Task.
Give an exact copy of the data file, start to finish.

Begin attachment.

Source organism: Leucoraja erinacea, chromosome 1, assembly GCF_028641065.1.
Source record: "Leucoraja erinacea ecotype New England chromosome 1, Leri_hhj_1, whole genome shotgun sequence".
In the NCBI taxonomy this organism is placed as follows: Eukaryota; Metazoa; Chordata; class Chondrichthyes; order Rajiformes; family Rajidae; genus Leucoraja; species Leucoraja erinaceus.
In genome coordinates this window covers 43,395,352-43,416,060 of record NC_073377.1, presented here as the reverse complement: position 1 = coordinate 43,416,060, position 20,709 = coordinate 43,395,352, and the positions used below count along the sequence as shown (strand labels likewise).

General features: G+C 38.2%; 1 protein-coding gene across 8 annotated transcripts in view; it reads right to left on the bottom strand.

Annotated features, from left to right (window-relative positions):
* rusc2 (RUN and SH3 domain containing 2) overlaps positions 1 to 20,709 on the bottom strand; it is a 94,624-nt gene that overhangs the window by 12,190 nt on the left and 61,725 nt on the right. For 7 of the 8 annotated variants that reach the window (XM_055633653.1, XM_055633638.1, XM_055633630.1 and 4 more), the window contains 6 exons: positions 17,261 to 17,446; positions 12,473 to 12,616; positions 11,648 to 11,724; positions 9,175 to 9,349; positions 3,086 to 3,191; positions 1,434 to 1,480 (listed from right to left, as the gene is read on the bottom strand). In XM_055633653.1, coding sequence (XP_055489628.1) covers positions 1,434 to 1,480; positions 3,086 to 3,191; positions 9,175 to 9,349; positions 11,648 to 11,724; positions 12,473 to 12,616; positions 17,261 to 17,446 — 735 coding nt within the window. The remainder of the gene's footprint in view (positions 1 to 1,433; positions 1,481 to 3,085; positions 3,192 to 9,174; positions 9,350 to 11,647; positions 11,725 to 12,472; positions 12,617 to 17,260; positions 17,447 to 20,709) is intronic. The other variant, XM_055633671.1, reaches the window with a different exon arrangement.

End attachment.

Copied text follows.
Source organism: Leucoraja erinacea, chromosome 1, assembly GCF_028641065.1.
Source record: "Leucoraja erinacea ecotype New England chromosome 1, Leri_hhj_1, whole genome shotgun sequence".
In the NCBI taxonomy this organism is placed as follows: Eukaryota; Metazoa; Chordata; class Chondrichthyes; order Rajiformes; family Rajidae; genus Leucoraja; species Leucoraja erinaceus.
In genome coordinates this window covers 43,395,352-43,416,060 of record NC_073377.1, presented here as the reverse complement: position 1 = coordinate 43,416,060, position 20,709 = coordinate 43,395,352, and the positions used below count along the sequence as shown (strand labels likewise).

General features: G+C 38.2%; 1 protein-coding gene across 8 annotated transcripts in view; it reads right to left on the bottom strand.

Annotated features, from left to right (window-relative positions):
* rusc2 (RUN and SH3 domain containing 2) overlaps positions 1 to 20,709 on the bottom strand; it is a 94,624-nt gene that overhangs the window by 12,190 nt on the left and 61,725 nt on the right. For 7 of the 8 annotated variants that reach the window (XM_055633653.1, XM_055633638.1, XM_055633630.1 and 4 more), the window contains 6 exons: positions 17,261 to 17,446; positions 12,473 to 12,616; positions 11,648 to 11,724; positions 9,175 to 9,349; positions 3,086 to 3,191; positions 1,434 to 1,480 (listed from right to left, as the gene is read on the bottom strand). In XM_055633653.1, coding sequence (XP_055489628.1) covers positions 1,434 to 1,480; positions 3,086 to 3,191; positions 9,175 to 9,349; positions 11,648 to 11,724; positions 12,473 to 12,616; positions 17,261 to 17,446 — 735 coding nt within the window. The remainder of the gene's footprint in view (positions 1 to 1,433; positions 1,481 to 3,085; positions 3,192 to 9,174; positions 9,350 to 11,647; positions 11,725 to 12,472; positions 12,617 to 17,260; positions 17,447 to 20,709) is intronic. The other variant, XM_055633671.1, reaches the window with a different exon arrangement.